In addition, disabling the “Other OS” feature will help ensure that PS3 owners will continue to have access to the broad range of gaming and entertainment content from SCE and its content partners on a more secure system.
Said By Yahoo GamesThink you paid too much for your Playstation 3? Don't expect any sympathy from Sony.
In the company's fiscal 2008 annual report, Sony revealed that they've now lost roughly $3.3 billion (that's billion with a B) on the Playstation 3 since its launch. That breaks down to $2.16 billion in 2007, followed by a notably smaller but equally daunting $1.16 billion loss in 2008.
QuoteFollowing the previous announcement that the £349 60GB PS3 bundle that includes two first-party titles is only going to be available for a limited time, UK gamers had hoped Sony would be bringing the 80GB model, already out in the US, to our shores. However, in a statement Sony Computer Entertainment Europe said that "as the 60GB stock is depleted the £299 40GB sku will be the only version available going forward".
Gamers considering whether to invest in a PS3 this Christmas will at least for now have two versions of the console to choose from - the £349 60GB model and the £299.99 40GB model.
QuoteAfter weeks of speculation Sony has officially unveiled the lower-spec 40GB PlayStation 3 and has announced that it's heading to the UK on October 10 at the cut-down cost of 299 GBP. What's more, Sony is also slashing the cost of the 60GB PS3 down to 349 GBP.
The lower capacity hard drive aside, the entry level 40GB PS3 only has two USB ports (compared to the usual four), the multi-memory card port has been removed and the machine will not be backwards compatible with PlayStation 2 titles, because Sony reckons there has been "reduced emphasis placed on this feature amongst later purchasers of PS3".
Quote"The truth is the PS3’s tools and the way it works just sucks. The truth is they are both virtually the same in terms of hardware when it comes to how powerful they are, maybe the PS3 has a few different things that makes it a bit more advance, and Sony has this idea that it is designed for optimal development but that’s a load of crap. In the last generation we would make the game for PS2 and then port it over to Xbox, but because Xbox was easier to develop for, we could actually enhance the title a little if we wanted to. The case with this generation is different, now we make the game for 360 first and then port it over to PS3, but we really don’t have the time to mess with how the PS3 works to really add to much more. It will change in the future, but for now it sucks.”
Well, this is bound to set the sparks flying. There are several parts of this statement that make it sound as if EA is completely incompetent, and others that actually sound viable. But in general, we can only compare to what we've seen from other developers on the PS3...and we have to conclude that EA, quite simply, is lagging behind. There are plenty of great-looking PS3 games on the way, and 2K Sports has already said one of their titles, NBA 2K8, would run at 60fps on the PS3, very much unlike Madden 08.
Said By KotakuThe new Playstation Portable will have a much slimmer design, thanks mostly to a new LED screen that will deliver an ultra-crisp image but take up far less space. That LED also helps pump up the battery life of this sexy new model, which can last as much as four times longer than the original PSP. While the new PSP still makes use of the UMD drive, it will be a faster version and to help speed up loadtimes and gameplay, the portable will come packed with 8GBs of internal flash memory.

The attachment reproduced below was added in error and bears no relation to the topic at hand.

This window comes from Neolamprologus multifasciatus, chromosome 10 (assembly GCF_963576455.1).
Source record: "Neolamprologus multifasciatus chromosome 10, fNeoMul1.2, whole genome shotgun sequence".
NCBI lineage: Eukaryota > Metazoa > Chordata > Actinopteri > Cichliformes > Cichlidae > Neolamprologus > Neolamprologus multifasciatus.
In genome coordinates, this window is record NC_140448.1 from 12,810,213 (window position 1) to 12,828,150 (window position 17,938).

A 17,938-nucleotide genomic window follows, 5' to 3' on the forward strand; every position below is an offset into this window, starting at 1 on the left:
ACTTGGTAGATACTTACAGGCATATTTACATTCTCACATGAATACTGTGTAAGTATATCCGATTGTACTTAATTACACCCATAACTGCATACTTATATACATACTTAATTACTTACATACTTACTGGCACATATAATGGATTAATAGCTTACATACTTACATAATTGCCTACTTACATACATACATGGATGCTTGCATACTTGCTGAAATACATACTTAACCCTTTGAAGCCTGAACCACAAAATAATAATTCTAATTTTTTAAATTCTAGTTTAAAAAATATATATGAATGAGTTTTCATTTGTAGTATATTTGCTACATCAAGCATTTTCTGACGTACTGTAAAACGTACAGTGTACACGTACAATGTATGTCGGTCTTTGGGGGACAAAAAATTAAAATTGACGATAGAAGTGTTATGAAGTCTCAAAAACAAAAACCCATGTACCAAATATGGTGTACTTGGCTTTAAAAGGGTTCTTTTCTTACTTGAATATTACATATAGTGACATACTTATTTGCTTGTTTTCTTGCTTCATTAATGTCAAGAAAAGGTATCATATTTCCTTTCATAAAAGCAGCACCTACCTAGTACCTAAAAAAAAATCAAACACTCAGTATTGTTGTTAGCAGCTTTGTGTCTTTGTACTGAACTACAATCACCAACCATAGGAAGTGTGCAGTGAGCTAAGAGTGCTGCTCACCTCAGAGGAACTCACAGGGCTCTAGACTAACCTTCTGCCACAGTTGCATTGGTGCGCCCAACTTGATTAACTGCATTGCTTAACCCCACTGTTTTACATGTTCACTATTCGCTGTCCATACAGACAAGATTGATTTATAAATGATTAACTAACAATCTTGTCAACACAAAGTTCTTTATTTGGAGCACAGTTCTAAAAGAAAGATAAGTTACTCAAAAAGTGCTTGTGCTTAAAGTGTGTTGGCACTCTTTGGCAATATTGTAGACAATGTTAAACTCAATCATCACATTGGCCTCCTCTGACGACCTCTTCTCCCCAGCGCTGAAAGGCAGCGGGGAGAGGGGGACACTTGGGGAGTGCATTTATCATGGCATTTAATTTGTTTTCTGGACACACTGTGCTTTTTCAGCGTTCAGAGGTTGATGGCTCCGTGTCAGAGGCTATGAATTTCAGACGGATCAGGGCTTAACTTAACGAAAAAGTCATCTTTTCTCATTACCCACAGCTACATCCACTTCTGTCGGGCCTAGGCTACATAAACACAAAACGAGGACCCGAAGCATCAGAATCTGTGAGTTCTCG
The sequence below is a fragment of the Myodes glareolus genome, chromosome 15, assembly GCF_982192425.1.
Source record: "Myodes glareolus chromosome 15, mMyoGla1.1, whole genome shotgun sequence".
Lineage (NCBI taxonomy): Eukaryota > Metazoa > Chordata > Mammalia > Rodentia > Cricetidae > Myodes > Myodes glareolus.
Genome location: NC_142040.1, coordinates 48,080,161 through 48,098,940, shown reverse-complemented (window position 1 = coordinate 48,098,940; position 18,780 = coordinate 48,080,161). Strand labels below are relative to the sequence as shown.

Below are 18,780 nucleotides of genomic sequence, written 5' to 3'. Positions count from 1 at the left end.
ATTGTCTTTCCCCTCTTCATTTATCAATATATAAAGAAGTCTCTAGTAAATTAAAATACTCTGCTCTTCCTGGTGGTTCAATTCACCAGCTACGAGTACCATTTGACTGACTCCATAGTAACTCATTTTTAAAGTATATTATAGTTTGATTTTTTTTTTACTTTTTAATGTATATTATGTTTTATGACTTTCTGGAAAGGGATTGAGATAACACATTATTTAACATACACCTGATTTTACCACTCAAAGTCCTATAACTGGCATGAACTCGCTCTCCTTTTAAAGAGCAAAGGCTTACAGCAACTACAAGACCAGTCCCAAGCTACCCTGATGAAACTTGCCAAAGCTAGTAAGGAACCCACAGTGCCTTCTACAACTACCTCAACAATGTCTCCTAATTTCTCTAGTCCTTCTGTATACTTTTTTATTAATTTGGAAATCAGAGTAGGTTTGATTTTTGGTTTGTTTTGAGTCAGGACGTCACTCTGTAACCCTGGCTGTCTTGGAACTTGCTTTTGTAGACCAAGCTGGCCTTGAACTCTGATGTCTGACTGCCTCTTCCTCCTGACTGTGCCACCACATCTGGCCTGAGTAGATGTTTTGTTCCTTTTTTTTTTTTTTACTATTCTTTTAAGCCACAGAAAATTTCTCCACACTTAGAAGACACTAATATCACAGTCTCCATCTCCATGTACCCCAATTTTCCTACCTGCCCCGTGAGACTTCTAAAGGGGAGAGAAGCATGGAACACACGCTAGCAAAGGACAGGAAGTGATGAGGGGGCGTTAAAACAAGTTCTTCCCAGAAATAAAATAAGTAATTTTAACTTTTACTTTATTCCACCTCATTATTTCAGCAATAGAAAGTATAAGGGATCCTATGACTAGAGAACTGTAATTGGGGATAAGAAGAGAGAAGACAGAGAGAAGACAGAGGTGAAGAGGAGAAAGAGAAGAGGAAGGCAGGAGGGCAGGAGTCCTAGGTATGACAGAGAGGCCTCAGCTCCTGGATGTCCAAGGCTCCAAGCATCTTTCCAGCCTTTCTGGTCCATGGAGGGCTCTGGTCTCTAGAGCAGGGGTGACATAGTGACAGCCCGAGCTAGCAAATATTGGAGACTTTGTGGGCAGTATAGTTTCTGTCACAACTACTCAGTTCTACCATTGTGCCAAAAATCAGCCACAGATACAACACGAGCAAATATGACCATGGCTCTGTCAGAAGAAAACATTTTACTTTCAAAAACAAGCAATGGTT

QuoteSony's video game unit and Immersion have ended their patent fight and signed a deal that opens the door to putting the latter's Rumble technology into the former's PlayStation 3, the companies said Thursday.
Rumble technology makes a video game controller vibrate so that action on the screen seems more real--for example, when a race car is off the track--and has been a key feature in controllers for Sony's market-dominating PlayStation 2 console.
Said By GamespotSony Computer Entertainment America (SCEA) senior vice president of marketing Peter Dille took to a side stage inside the booth to announce that the company had shipped 1 million PlayStation 3 units into the North American retail channel by the end of December.
QuoteThe settlement agreement was announced Thursday by the state of Massachusetts, the lead plaintiff in the case. In addition to the $4.25 million, Sony BMG will also pay up to $175 apiece to consumers whose computers were damaged by the software. "We're pleased to reach these agreements," Sony BMG said in a statement. The announcement comes just after the music label announced similar deals with Texas and California. With the settlements, Sony BMG, jointly operated by Sony and Bertelsmann Music Group, has taken a major step in resolving a controversy that caused a public uproar last year.
QuoteLikely so, but the deal with California and Texas won't be the end of the "rootkit" fiasco for the music giant. Sony still has to contend with a consortium of 13 states, including Massachusetts, Nebraska and Florida, that are expected to look for a similar deal, according to Jeff McGrath, deputy district attorney for Los Angeles County, which took part in California's case against Sony. In addition, McGrath said an investigation launched earlier this year by the Federal Trade Commission looms. A spokesperson for the FTC declined to comment.
The uproar over Sony's DRM started in October 2005 when a computer programmer discovered that one of the company's CDs was restricting his computer's ability to copy music. He had installed Sony software that enabled him to listen to a CD on his computer, but without his knowledge, the disc also installed a DRM program that would limit the number of copies he made of the CD and barred him from creating unprotected MP3s. The DRM also provided a place where malicious software could hideout and operate undetected. The feature is known as a rootkit.
QuoteThe battery packs were included in some models of Round Rock, Texas-based Dell's Latitude, Inspiron, XPS and precision mobile workstation notebooks. Dell launched a Web site, http://www.dellbatteryprogram.com , that described the affected models. Williams said the Web site would tell consumers how to get free replacement batteries from Dell. Rick Clancy, a Sony spokesman, said the companies have studied problems with the battery packs intensely for more than a month, after getting reports of about a half-dozen fires or smoking laptops in the United States.